At a glance, you can tell the quality of aquamarine by its colour. A deep hue of sea blue indicates the gem in front of you is most likely a premium quality aquamarine, but the colour of the stone cannot be its sole guarantor. You’ll need to check a few other technical factors to determine its actual quality and worth.
In this guide, we’ll share four factors that can help you assess the quality of aquamarine the next time you buy an aquamarine ring or pendant.
How Are Aquamarines Graded?
Before we explore the quality factors, let’s discuss the grading of aquamarine. Currently, most gem traders follow the non-GIA scale to grade these stones. According to this scale, aquamarines are categorised under the following:
- AAAA (GEM-grade)
GEM-grade or AAAA quality stones account for only 10% of aquamarines mined all over the globe, AAA-grade accounts for 20% to 30% of aquamarines mined, and 60% to 70% belong to double A grade or lower. Note that not all gem traders follow this scale–some may follow the GIA (standard) scale. Therefore, we recommend you inquire about the grading system from your jeweller.
What Are the Factors That Affect the Quality of an Aquamarine Stone?
Similar to diamonds, you can assess the quality of aquamarine using the four Cs–colour, clarity, cut, and carat.
As mentioned earlier, colour is the first thing that gives away the identity and origins of an aquamarine. If it’s colourless or pale blue, it’s likely a cheap variant coming from Pakistan. If it’s a mesmerising deep blue variant, it’s safe to assume it’s an expensive variant coming from Brazil.
Generally, the colour scale of aquamarines ranges from pale blue (almost colourless) to deep sea blue, and most of these are soft shades. Average quality aquamarines are usually greenish-blue or sea green in colour. As aquamarine is a pleochroic stone, meaning it shows different colours at different angles. Aquamarine’s pleochroism is subtle, so you can only expect to see slightly stronger or lighter hues at different angles. In some stones, the shade difference is so subtle that it’s indistinguishable.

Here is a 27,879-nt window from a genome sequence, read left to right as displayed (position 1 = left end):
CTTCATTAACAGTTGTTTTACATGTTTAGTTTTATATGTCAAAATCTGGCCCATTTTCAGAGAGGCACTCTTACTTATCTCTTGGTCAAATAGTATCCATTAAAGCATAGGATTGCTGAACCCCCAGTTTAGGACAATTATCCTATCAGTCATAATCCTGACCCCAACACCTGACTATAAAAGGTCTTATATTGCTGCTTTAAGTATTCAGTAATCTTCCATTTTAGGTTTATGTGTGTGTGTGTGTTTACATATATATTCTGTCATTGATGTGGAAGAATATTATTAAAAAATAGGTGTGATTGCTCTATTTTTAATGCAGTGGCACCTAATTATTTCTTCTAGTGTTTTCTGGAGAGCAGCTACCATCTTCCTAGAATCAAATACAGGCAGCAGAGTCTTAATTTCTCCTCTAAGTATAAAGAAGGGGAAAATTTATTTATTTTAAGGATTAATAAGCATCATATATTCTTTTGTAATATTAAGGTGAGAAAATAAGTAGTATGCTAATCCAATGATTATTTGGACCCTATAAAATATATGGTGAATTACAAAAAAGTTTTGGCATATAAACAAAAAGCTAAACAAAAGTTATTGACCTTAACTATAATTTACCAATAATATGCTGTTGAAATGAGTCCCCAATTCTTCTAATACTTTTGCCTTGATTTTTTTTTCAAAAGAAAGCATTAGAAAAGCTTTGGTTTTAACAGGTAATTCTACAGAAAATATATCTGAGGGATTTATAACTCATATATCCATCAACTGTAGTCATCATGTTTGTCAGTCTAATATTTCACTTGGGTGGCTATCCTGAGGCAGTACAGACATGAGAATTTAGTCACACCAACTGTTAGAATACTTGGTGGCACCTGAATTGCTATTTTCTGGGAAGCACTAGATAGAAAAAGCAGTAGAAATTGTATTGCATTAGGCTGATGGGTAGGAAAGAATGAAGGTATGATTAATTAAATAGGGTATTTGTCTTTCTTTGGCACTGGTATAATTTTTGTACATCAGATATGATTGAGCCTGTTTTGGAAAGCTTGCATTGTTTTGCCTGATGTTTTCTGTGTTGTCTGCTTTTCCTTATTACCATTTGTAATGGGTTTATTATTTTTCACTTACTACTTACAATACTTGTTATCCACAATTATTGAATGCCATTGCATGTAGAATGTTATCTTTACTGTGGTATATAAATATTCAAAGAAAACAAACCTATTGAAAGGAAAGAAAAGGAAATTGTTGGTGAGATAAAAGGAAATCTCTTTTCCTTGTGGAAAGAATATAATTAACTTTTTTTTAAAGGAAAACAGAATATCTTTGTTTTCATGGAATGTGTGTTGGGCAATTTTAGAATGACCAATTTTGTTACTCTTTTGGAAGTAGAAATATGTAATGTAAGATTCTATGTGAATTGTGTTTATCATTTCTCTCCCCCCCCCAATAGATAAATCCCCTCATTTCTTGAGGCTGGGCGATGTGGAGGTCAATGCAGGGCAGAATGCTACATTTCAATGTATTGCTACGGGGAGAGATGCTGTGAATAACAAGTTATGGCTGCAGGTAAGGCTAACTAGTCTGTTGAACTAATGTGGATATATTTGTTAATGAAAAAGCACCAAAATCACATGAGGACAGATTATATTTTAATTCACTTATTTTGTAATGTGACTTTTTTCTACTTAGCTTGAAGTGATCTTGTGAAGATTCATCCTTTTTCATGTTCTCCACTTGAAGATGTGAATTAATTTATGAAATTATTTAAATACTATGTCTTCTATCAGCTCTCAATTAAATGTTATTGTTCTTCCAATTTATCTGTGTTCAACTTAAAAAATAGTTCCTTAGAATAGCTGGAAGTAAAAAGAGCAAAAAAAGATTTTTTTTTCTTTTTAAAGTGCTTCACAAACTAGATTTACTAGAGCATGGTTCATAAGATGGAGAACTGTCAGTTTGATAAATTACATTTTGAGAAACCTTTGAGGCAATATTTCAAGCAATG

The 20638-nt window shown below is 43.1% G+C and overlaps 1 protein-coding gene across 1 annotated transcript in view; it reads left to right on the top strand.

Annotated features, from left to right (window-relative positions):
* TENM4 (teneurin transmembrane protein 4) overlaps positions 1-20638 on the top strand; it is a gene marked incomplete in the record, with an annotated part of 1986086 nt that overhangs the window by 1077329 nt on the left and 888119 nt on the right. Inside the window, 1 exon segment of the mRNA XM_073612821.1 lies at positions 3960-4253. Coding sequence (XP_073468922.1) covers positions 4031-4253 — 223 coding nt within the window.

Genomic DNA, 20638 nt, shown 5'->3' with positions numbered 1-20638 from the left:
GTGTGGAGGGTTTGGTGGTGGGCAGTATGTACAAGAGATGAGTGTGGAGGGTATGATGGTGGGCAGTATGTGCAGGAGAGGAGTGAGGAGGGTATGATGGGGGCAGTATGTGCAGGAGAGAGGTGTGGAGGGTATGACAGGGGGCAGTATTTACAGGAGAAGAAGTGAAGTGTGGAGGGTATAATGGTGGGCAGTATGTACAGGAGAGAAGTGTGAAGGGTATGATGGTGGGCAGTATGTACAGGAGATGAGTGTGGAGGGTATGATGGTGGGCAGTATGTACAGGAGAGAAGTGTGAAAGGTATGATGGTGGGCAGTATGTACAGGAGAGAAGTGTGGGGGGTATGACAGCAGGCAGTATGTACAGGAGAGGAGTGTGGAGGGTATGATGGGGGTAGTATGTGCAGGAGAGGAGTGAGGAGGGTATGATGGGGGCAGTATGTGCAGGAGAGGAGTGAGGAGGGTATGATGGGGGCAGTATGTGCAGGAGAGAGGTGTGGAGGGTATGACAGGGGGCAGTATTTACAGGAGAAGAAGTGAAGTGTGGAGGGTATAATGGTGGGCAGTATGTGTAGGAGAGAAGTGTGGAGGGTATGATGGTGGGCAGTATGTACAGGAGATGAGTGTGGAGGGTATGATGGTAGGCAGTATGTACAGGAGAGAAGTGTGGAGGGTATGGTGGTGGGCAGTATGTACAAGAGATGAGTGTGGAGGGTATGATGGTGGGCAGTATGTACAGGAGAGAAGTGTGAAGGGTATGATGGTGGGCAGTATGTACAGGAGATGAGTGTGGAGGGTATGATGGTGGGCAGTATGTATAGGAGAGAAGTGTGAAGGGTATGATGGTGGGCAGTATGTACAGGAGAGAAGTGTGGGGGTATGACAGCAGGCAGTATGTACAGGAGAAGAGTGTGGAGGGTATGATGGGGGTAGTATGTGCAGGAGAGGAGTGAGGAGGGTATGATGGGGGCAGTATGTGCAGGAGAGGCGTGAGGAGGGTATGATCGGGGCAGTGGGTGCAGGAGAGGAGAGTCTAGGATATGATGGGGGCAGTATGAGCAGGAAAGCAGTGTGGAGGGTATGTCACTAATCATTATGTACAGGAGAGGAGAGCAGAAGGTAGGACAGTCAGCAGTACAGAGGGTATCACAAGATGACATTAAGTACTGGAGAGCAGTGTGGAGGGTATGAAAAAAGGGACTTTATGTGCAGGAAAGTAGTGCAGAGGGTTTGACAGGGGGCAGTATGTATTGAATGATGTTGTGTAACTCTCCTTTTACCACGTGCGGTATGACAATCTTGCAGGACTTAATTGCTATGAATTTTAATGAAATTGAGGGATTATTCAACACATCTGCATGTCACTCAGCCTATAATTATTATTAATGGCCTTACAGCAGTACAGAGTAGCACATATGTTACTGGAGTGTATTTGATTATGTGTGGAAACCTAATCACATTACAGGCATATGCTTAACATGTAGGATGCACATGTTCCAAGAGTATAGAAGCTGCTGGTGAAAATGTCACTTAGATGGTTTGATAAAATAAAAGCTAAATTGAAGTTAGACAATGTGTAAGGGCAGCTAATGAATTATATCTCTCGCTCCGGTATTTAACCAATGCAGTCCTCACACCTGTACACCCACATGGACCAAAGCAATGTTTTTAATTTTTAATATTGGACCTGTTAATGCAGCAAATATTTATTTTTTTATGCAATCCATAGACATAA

With that said, most buyers prefer a deeper shade of blue-green on a budget, which is often considered the best colour of aquamarine. Some jewellers use an artificial means of enhancing an aquamarine’s colour–they heat it to get a deep blue hue, which is something you should bear in mind.
Top-quality aquamarines are usually transparent. You can see through them and easily locate any inclusions present. Because aquamarines belong to the beryl family, they may have liquid-filled inclusions that run parallel–gem experts call these inclusions “rain.” These inclusions are not usually visible to the naked eye, but if they’re in abundance, they can bring about the cat’s eye effect in the stone.
Through this effect, a band of light moves horizontally across the stone when you position it at different angles in a luminous environment. Any aquamarine exhibiting a proper cat-eye effect ranks as a top-grade specimen.
Due to their impressive Mohs Scale score, these stones exhibit excellent resistance to any abrasions or internal fractures likely to develop during the refinement process.
A high-quality aquamarine embodies any one of the most popular cuts of aquamarine–these include the Emerald cut and the Barion cut. These two cuts bring out the depth of an aquamarine’s natural colour and make the best of their pleochroic capabilities, meaning you’ll get to enjoy a new shade at every angle.
Apart from the type of cut, you should also assess the quality of the cut. Sharp and fine cuts are preferable, as they make the stone sparkle.
As a rule of thumb–when it comes to what determines the price of aquamarine–the greater the carat, the greater the quality and worth of a stone. One carat of good quality aquamarine costs around $675, while an average quality aquamarine will only cost you $100 per carat. Because aquamarines are more inexpensive stones, and you can easily get larger pieces of aquamarine at a reasonable price.
Unlike the grading system, quality factors are not disputed when it comes to a gemstone’s quality check. All gem traders go by these four factors to assess the worth of a gem. As a consumer, you can also count on these factors if you want to assess the quality of the stone you’re purchasing; you’re not using microscopes, so your approach won’t be as technical as that of a jeweller.
It can be tricky to determine the differences between a good-quality and premium-quality aquamarine, but these four factors will be enough to help you make the distinction. Of course, our jewellery experts at Holloway Diamonds are ready to help.